SRJC Course Outlines

8/15/2022 2:27:11 AMBOTANY 67 Course Outline as of Summer 2011

Inactive Course
CATALOG INFORMATION

Discipline and Nbr:  BOTANY 67Title:  FLORA OF PEPPERWOOD  
Full Title:  Vegetation and Flora of the Pepperwood Preserve
Last Reviewed:3/26/2007

UnitsCourse Hours per Week Nbr of WeeksCourse Hours Total
Maximum2.00Lecture Scheduled3.008 max.Lecture Scheduled24.00
Minimum2.00Lab Scheduled08 min.Lab Scheduled0
 Contact DHR3.00 Contact DHR24.00
 Contact Total6.00 Contact Total48.00
 
 Non-contact DHR0 Non-contact DHR Total0

 Total Out of Class Hours:  48.00Total Student Learning Hours: 96.00 

Title 5 Category:  AA Degree Applicable
Grading:  Grade or P/NP
Repeatability:  00 - Two Repeats if Grade was D, F, NC, or NP
Also Listed As: 
Formerly: 

Catalog Description:
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A survey of the plant communities and their component ferns, trees, shrubs and wildflowers at the Pepperwood Preserve.  Emphasis on species identification and the major ecological factors influencing the vegetation patterns. Field work required.

Prerequisites/Corequisites:


Recommended Preparation:
Eligibility for ENGL 100 or ESL 100

Limits on Enrollment:

Schedule of Classes Information
Description: Untitled document
A survey of the plant communities and their component ferns, trees, shrubs and wildflowers at the Pepperwood Preserve.  Emphasis on species identification and the major ecological factors influencing the vegetation patterns. Field work required.
(Grade or P/NP)

Prerequisites:
Recommended:Eligibility for ENGL 100 or ESL 100
Limits on Enrollment:
Transfer Credit:
Repeatability:00 - Two Repeats if Grade was D, F, NC, or NP

ARTICULATION, MAJOR, and CERTIFICATION INFORMATION

Associate Degree:Effective:Inactive:
 Area:
 
CSU GE:Transfer Area Effective:Inactive:
 
IGETC:Transfer Area Effective:Inactive:
 
CSU Transfer:Effective:Inactive:
 
UC Transfer:Effective:Inactive:
 
C-ID:

Certificate/Major Applicable: Not Certificate/Major Applicable



COURSE CONTENT

Outcomes and Objectives:
Upon completion of the course, students will be able to:
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Upon successful completion of this course the student will be able to:
1. Identify the major vegetation types or communities and plant species at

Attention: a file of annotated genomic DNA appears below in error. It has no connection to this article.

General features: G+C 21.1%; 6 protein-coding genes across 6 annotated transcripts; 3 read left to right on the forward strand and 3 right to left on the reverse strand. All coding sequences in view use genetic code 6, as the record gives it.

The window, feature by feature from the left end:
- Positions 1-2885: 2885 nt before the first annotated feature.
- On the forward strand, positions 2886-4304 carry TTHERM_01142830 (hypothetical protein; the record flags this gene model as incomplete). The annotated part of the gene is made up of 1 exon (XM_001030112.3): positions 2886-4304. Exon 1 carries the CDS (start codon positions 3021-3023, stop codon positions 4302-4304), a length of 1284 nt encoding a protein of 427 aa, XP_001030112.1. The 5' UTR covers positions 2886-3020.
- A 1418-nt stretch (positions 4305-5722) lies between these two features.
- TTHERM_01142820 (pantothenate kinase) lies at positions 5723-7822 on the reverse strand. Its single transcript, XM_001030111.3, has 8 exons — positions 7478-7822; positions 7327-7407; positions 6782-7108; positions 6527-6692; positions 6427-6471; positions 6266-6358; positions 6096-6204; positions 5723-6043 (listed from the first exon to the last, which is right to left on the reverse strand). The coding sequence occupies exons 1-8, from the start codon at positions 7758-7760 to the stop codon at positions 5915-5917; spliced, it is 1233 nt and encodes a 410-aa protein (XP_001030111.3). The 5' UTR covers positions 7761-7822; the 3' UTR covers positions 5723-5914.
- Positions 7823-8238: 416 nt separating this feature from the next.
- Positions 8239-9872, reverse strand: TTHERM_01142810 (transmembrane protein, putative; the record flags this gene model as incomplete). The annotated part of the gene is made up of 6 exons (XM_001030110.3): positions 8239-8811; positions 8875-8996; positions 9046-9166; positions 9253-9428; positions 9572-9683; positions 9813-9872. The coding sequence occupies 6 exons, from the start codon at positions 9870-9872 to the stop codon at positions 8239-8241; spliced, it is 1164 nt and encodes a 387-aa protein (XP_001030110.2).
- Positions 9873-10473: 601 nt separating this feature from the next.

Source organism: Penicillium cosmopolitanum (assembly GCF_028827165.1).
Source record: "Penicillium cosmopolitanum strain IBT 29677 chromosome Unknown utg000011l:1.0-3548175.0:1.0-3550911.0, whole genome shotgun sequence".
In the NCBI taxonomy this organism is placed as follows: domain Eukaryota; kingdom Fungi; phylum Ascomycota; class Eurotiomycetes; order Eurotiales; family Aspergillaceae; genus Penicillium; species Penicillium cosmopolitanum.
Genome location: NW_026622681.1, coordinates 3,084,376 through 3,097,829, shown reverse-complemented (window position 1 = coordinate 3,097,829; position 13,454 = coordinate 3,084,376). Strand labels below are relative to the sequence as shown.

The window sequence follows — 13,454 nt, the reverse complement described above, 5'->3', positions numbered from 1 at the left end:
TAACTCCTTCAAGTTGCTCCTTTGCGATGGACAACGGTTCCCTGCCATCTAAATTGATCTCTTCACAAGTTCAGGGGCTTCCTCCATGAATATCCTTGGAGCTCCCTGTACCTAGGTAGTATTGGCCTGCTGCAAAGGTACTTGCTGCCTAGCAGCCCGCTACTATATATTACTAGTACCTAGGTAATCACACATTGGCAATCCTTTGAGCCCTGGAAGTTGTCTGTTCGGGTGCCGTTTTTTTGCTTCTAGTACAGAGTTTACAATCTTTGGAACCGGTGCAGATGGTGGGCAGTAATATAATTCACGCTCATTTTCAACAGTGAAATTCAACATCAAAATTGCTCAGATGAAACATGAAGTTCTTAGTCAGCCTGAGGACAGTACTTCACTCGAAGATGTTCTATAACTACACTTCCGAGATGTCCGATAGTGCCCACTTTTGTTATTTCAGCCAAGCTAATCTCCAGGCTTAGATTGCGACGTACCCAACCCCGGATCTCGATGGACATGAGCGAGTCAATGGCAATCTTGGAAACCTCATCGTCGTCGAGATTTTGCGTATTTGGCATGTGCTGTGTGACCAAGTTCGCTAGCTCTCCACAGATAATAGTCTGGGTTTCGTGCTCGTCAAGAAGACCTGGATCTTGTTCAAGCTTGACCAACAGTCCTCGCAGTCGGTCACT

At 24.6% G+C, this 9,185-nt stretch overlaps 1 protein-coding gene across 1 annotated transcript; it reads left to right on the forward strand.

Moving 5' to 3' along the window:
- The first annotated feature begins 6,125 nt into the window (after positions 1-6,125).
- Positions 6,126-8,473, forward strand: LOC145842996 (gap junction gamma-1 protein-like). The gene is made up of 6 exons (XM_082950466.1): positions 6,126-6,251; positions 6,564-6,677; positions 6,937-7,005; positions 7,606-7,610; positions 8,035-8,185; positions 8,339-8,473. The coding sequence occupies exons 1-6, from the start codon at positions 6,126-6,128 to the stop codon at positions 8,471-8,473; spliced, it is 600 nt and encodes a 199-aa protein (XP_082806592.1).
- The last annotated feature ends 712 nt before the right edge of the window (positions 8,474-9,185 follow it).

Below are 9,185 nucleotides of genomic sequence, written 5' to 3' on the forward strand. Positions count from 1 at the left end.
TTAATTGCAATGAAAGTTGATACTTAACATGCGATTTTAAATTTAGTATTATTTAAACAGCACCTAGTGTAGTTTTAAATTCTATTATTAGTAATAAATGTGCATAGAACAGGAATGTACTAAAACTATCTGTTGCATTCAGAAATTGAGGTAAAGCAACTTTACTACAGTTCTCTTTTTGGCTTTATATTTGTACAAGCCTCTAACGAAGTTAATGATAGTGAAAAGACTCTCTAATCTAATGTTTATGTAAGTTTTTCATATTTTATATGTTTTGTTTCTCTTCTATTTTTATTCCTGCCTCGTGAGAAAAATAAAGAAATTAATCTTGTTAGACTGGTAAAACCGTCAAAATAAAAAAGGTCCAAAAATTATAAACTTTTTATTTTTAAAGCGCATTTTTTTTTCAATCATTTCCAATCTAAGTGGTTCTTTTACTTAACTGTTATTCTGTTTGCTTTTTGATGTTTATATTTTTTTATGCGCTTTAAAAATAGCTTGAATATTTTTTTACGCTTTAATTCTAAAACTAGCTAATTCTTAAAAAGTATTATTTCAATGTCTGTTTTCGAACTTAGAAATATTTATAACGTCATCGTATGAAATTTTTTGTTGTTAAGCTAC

the Pepperwood Preserve.
2. Explain the ecological factors that determine the presence and
distribution of these species and communities, and relate these
explanations to relevant ecological theory.
3. Compare and contrast the ecosystem functions of these different
community types.
4. Identify significant problems and management issues for each type and
relate these identified issues to global environment issues and proposed
solutions.
5. Create and develop an appropriate record of field activities (field
journal).

Topics and Scope
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1. Taxonomy of major indicator species for:
   A. Oak woodlands
   B. Mixed evergreen forest
   C. Douglas-fir/redwood forest
   D. Chaparral (mixed and serpentine)
   E. Prairie and serpentine grasslands
   F. Wetlands
2. Ecological characteristics of the major vegetation types (communities):
   A. Oak woodlands
   B. Mixed evergreen forest
   C. Douglas-fir/redwood forest
   D. Chaparral (mixed and serpentine)
   E. Prairie and serpentine grasslands
   F. Wetlands
   G. Ecosystem function
3. Human impact and relevant management issues:
   A. Oak woodlands and Douglas-fir encroachment
   B. Mixed evergreen forest and Sudden Oak Death
   C. Serpentine chaparral/grasslands and rare species
   D. Prairies and invasive species
   E. Wetlands and habitat conservation
4. Procedures for the development of a field journal

Assignments:
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1. Read 2-3 assigned papers per week and approximately 30 pages per week
in textbook.
2. Maintain field journals.
3. Write paper of 5-6 pages with references on a selected taxonomic or
ecological issue pertinent to the ecology and/or management of the
vegetation types at the Pepperwood Preserve.

Methods of Evaluation/Basis of Grade.
Writing: Assessment tools that demonstrate writing skill and/or require students to select, organize and explain ideas in writing.Writing
40 - 60%
Taxonomic or ecological paper and field journal.
Problem solving: Assessment tools, other than exams, that demonstrate competence in computational or non-computational problem solving skills.Problem Solving
10 - 30%
Field work, Species identification in the field.
Skill Demonstrations: All skill-based and physical demonstrations used for assessment purposes including skill performance exams.Skill Demonstrations
0 - 0%
None
Exams: All forms of formal testing, other than skill performance exams.Exams
0 - 0%
None
Other: Includes any assessment tools that do not logically fit into the above categories.Other Category
10 - 30%
Attendance and participation.


Representative Textbooks and Materials:
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Introduction to California Plant Life, Robert Ornduff, et.al., 2003, UC
Press
Instructor prepared materials

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